Église de Saint-Sornin-Leulac is another
church which seems not to bear a dedication of its own but is
instead named after the town in which it lies. Saint-Sornin Leulac
is located on the N145 road just a few kilometres north-west of
Fromental. The town is a stopover point for many tourists who are
heading either towards the ocean or towards the mountains. At the
centre of the town is a shady square which is popular as a picnic
The church was built in the twelfth century in
the Romanesque style. Its stonework probably replaced an earlier
church which may have been made in wood, just as with most
Anglo-Saxon churches in England. It was apparently redesigned and
restored several times, but information on the details seems to be
impossible to come by. As for surroundings, the town offers a
verdant countryside with many lakes, two of which are open to
fishing in the summer.
Thanks to being situated on the protected site of
the 'Valley Gartempe', the church is subject to a protection order.
Its steeple has been occupied by a colony of bats, so the Regional
Academy for Natural Spaces, in collaboration with Limoges, has put
in place arrangements to avoid any damage to the building and
encourage the species to nest and breed. Since 1973, the charming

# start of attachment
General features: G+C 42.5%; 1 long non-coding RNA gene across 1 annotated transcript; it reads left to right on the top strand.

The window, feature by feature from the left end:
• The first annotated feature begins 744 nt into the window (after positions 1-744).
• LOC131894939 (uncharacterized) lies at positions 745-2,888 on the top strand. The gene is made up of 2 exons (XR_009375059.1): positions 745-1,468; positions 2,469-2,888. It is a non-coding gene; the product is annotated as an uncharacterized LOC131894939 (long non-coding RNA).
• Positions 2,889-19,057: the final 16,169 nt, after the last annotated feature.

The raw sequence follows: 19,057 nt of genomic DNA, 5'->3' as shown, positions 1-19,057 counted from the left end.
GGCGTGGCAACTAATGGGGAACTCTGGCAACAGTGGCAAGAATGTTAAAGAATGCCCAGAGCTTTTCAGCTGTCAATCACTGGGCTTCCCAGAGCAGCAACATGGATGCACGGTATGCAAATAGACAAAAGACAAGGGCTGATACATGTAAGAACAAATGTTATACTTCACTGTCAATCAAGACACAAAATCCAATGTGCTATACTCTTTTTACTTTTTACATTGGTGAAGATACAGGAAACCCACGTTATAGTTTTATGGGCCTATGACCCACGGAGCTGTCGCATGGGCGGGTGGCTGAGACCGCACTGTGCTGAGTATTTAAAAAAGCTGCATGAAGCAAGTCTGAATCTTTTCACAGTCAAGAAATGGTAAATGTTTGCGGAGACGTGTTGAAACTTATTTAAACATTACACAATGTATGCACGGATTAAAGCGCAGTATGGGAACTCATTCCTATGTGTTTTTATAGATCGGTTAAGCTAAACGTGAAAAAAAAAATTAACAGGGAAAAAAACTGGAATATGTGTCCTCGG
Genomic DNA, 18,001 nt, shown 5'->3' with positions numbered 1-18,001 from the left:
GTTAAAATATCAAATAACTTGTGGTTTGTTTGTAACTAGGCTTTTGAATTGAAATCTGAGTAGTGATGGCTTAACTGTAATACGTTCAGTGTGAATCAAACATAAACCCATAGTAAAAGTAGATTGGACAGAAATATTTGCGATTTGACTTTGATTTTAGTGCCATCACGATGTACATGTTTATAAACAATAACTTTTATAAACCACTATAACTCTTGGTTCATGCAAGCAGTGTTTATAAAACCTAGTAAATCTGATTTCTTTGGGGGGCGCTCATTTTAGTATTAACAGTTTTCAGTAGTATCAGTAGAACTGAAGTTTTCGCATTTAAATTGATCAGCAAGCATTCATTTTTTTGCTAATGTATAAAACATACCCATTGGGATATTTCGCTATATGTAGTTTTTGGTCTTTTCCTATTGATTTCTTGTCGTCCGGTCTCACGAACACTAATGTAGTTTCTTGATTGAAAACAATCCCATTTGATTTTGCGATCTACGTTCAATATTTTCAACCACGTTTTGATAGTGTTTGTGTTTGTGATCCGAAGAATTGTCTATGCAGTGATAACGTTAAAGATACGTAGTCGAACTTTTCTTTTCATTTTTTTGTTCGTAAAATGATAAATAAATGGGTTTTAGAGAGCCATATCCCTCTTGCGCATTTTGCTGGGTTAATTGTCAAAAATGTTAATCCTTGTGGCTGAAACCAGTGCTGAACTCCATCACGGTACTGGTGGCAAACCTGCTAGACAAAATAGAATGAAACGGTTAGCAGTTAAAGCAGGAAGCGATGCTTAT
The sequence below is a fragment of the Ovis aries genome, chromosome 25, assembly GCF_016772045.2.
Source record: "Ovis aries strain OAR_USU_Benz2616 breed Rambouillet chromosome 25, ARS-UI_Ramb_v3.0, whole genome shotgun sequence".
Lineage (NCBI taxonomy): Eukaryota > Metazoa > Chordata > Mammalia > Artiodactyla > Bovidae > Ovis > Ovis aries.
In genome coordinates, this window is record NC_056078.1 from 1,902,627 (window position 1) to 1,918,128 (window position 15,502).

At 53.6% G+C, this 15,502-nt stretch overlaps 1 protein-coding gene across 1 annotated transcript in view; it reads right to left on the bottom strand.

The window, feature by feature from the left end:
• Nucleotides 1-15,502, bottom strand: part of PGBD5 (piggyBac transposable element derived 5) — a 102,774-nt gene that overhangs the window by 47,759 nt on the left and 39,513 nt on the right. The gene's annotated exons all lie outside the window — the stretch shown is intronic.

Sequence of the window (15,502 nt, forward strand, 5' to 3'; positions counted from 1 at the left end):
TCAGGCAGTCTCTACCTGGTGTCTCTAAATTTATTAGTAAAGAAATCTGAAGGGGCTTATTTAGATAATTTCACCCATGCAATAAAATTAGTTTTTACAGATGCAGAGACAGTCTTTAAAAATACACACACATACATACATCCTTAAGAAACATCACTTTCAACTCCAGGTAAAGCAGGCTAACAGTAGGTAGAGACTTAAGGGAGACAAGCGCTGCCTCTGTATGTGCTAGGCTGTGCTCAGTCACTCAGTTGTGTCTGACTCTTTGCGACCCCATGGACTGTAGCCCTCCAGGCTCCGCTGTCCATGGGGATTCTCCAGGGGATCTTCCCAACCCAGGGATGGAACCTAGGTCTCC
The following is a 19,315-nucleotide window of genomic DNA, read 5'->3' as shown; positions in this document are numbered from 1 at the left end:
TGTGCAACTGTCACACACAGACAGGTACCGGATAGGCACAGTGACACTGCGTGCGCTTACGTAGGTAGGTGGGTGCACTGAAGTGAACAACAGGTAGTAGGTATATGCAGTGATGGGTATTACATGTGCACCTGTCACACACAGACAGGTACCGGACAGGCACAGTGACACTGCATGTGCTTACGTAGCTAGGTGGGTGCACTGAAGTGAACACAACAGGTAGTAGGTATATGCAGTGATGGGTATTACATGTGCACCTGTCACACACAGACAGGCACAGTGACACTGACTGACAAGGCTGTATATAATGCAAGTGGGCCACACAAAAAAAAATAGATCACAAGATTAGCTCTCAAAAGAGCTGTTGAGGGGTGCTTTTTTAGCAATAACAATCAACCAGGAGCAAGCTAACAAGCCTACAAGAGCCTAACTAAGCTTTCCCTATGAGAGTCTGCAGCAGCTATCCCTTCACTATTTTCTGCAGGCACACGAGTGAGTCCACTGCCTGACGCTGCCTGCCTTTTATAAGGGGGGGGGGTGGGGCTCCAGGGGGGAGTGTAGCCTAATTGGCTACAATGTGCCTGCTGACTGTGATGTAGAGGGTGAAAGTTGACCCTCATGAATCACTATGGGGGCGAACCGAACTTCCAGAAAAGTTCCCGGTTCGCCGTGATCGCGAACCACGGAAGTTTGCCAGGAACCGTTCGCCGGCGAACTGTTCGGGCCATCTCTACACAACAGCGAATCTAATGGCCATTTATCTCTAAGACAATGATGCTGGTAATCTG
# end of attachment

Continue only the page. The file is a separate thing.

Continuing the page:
little town of Saint-Priest-le-Betoux has been linked to that of
Église de Saint-Maurice-la-Souterraine
(the Church of St Maurice the Underground) is in the Creuse
department to the north of the Limousin region, also on the N145 but
in the opposite direction from the A20 crossroads to Saint-Sornin-Leulac.
With its population of about 5,000, La Souterraine is a pretty town
with cobbled streets and attractive shops, and is the stopping place
on the pilgrim's route to Santiago de Compostela in north-western
There is evidence of pre-Roman occupation here,
attested by the discovery of stone age tools and a menhir (a
standing stone). Remains of Roman villas and temples have been
unearthed. In the eleventh century, a Gothic church and fortified
walls were built by the Saint Martial monks, but the crypt
underneath the church is Roman. The name of the town, which
translates as 'subterranean', comes from that very underground
crypt. The church was restored in 1850.
Congrégation des Soeurs du Sauveur et de la
Sainte Viergede (Congregation of the Sisters of Christ and the
Blessed Virgin) lies on the outskirts of La Souterraine. It has
Gallo-Roman origins and was probably constructed due to its location
on the pilgrim's route to Santiago de Compostela. A nursing and
teaching congregation, it was founded outside the town in 1835 by
Joséphine du Bourg, who was born on 25 June 1788 at Château de
Rochemont and died in 1862.
All photos on this page kindly contributed by M Kessler.